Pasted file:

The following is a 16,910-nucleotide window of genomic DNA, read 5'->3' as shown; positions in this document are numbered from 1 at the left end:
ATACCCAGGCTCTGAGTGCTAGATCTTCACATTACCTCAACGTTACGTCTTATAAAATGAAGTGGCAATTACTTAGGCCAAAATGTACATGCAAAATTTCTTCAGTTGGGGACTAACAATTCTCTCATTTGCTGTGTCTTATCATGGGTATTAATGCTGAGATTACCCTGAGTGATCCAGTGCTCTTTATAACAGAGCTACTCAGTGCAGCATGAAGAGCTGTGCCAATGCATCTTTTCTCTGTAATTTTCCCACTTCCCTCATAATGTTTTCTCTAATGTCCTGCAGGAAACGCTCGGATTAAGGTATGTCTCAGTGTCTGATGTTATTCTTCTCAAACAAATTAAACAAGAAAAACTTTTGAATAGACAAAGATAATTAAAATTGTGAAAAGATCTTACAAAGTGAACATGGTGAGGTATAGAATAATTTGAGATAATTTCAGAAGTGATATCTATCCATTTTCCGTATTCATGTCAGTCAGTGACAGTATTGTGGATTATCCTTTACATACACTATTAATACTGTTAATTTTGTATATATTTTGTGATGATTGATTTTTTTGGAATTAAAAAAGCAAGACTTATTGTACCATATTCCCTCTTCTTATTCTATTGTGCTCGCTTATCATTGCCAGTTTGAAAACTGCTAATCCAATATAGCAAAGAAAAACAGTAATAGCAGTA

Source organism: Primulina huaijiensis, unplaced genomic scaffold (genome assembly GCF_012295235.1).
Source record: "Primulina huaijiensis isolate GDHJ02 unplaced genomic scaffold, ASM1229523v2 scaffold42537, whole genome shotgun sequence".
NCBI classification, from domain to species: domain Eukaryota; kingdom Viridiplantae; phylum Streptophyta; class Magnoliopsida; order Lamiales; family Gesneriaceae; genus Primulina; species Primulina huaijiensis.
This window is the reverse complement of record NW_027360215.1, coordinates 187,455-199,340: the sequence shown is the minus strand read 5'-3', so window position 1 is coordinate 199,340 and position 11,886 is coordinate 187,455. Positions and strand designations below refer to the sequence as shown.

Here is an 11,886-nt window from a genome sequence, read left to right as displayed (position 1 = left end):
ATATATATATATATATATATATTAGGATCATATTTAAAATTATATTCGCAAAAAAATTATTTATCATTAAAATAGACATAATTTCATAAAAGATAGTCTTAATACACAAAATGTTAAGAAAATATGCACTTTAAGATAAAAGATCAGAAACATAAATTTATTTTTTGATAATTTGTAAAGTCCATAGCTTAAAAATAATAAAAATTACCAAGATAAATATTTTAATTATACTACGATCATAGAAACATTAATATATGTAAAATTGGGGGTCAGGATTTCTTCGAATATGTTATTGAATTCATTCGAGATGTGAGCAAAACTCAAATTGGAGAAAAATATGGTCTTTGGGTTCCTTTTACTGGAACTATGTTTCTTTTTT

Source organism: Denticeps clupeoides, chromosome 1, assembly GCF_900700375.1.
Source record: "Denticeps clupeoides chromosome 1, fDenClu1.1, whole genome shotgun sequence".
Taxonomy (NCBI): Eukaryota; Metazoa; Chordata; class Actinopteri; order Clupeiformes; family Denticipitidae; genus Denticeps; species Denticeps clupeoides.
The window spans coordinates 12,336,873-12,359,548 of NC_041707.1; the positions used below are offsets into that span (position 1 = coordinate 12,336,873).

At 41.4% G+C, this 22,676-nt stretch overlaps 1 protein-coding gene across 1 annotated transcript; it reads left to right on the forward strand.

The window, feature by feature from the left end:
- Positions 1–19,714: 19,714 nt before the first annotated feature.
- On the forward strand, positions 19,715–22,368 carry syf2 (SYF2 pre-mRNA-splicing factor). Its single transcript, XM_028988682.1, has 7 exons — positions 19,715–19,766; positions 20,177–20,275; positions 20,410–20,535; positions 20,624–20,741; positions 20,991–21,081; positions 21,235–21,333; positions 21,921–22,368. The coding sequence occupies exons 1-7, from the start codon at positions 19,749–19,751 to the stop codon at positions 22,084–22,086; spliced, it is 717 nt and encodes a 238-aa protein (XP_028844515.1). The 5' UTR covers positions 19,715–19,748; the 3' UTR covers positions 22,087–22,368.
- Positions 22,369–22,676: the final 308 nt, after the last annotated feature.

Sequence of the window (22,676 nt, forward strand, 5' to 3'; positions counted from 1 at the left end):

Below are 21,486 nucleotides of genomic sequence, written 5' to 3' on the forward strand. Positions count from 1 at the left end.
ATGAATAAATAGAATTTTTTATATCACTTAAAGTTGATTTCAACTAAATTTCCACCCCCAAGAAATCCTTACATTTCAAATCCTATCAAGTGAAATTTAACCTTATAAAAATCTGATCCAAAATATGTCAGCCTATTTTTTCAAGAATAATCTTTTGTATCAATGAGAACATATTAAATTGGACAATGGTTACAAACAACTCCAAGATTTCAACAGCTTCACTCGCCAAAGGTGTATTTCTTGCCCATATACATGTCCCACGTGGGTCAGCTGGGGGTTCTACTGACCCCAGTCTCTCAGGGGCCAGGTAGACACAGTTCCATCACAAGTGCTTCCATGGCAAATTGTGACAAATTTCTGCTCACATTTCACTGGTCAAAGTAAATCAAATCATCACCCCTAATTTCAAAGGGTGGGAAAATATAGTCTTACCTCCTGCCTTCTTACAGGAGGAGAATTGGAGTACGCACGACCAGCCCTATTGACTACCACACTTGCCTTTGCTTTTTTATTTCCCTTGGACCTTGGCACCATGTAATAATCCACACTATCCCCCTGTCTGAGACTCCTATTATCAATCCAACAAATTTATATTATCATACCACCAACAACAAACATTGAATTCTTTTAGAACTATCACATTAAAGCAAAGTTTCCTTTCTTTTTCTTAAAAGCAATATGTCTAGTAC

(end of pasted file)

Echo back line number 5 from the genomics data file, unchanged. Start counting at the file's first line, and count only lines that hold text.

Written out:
NCBI classification, from domain to species: domain Eukaryota; kingdom Viridiplantae; phylum Streptophyta; class Magnoliopsida; order Lamiales; family Gesneriaceae; genus Primulina; species Primulina huaijiensis.